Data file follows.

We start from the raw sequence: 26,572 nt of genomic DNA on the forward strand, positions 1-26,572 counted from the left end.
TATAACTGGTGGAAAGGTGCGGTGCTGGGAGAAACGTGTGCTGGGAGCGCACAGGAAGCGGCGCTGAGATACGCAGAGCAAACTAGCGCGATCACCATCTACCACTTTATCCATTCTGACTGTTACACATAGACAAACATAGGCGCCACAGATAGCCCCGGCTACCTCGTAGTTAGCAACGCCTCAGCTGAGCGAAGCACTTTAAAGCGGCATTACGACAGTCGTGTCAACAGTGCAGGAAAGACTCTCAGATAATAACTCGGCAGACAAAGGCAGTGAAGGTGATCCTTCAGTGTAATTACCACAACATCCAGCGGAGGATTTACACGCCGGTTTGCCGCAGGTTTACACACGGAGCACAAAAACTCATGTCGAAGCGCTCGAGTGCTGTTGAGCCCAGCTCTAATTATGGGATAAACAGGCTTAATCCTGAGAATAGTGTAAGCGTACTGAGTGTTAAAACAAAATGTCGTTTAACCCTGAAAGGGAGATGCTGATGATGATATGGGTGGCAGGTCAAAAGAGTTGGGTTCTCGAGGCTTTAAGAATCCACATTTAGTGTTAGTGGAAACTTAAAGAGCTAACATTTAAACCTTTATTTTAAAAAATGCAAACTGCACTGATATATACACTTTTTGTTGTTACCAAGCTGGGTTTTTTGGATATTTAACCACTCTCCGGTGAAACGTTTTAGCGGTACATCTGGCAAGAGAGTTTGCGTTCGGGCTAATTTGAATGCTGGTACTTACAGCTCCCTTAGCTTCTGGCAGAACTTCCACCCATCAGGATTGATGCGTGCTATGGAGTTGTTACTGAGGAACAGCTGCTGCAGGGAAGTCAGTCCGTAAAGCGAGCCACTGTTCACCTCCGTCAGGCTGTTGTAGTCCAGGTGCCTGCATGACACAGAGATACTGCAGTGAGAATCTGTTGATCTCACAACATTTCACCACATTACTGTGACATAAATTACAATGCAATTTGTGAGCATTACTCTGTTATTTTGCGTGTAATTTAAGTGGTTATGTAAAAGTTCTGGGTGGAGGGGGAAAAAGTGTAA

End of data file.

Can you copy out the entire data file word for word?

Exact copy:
We start from the raw sequence: 26,572 nt of genomic DNA on the forward strand, positions 1-26,572 counted from the left end.
TATAACTGGTGGAAAGGTGCGGTGCTGGGAGAAACGTGTGCTGGGAGCGCACAGGAAGCGGCGCTGAGATACGCAGAGCAAACTAGCGCGATCACCATCTACCACTTTATCCATTCTGACTGTTACACATAGACAAACATAGGCGCCACAGATAGCCCCGGCTACCTCGTAGTTAGCAACGCCTCAGCTGAGCGAAGCACTTTAAAGCGGCATTACGACAGTCGTGTCAACAGTGCAGGAAAGACTCTCAGATAATAACTCGGCAGACAAAGGCAGTGAAGGTGATCCTTCAGTGTAATTACCACAACATCCAGCGGAGGATTTACACGCCGGTTTGCCGCAGGTTTACACACGGAGCACAAAAACTCATGTCGAAGCGCTCGAGTGCTGTTGAGCCCAGCTCTAATTATGGGATAAACAGGCTTAATCCTGAGAATAGTGTAAGCGTACTGAGTGTTAAAACAAAATGTCGTTTAACCCTGAAAGGGAGATGCTGATGATGATATGGGTGGCAGGTCAAAAGAGTTGGGTTCTCGAGGCTTTAAGAATCCACATTTAGTGTTAGTGGAAACTTAAAGAGCTAACATTTAAACCTTTATTTTAAAAAATGCAAACTGCACTGATATATACACTTTTTGTTGTTACCAAGCTGGGTTTTTTGGATATTTAACCACTCTCCGGTGAAACGTTTTAGCGGTACATCTGGCAAGAGAGTTTGCGTTCGGGCTAATTTGAATGCTGGTACTTACAGCTCCCTTAGCTTCTGGCAGAACTTCCACCCATCAGGATTGATGCGTGCTATGGAGTTGTTACTGAGGAACAGCTGCTGCAGGGAAGTCAGTCCGTAAAGCGAGCCACTGTTCACCTCCGTCAGGCTGTTGTAGTCCAGGTGCCTGCATGACACAGAGATACTGCAGTGAGAATCTGTTGATCTCACAACATTTCACCACATTACTGTGACATAAATTACAATGCAATTTGTGAGCATTACTCTGTTATTTTGCGTGTAATTTAAGTGGTTATGTAAAAGTTCTGGGTGGAGGGGGAAAAAGTGTAA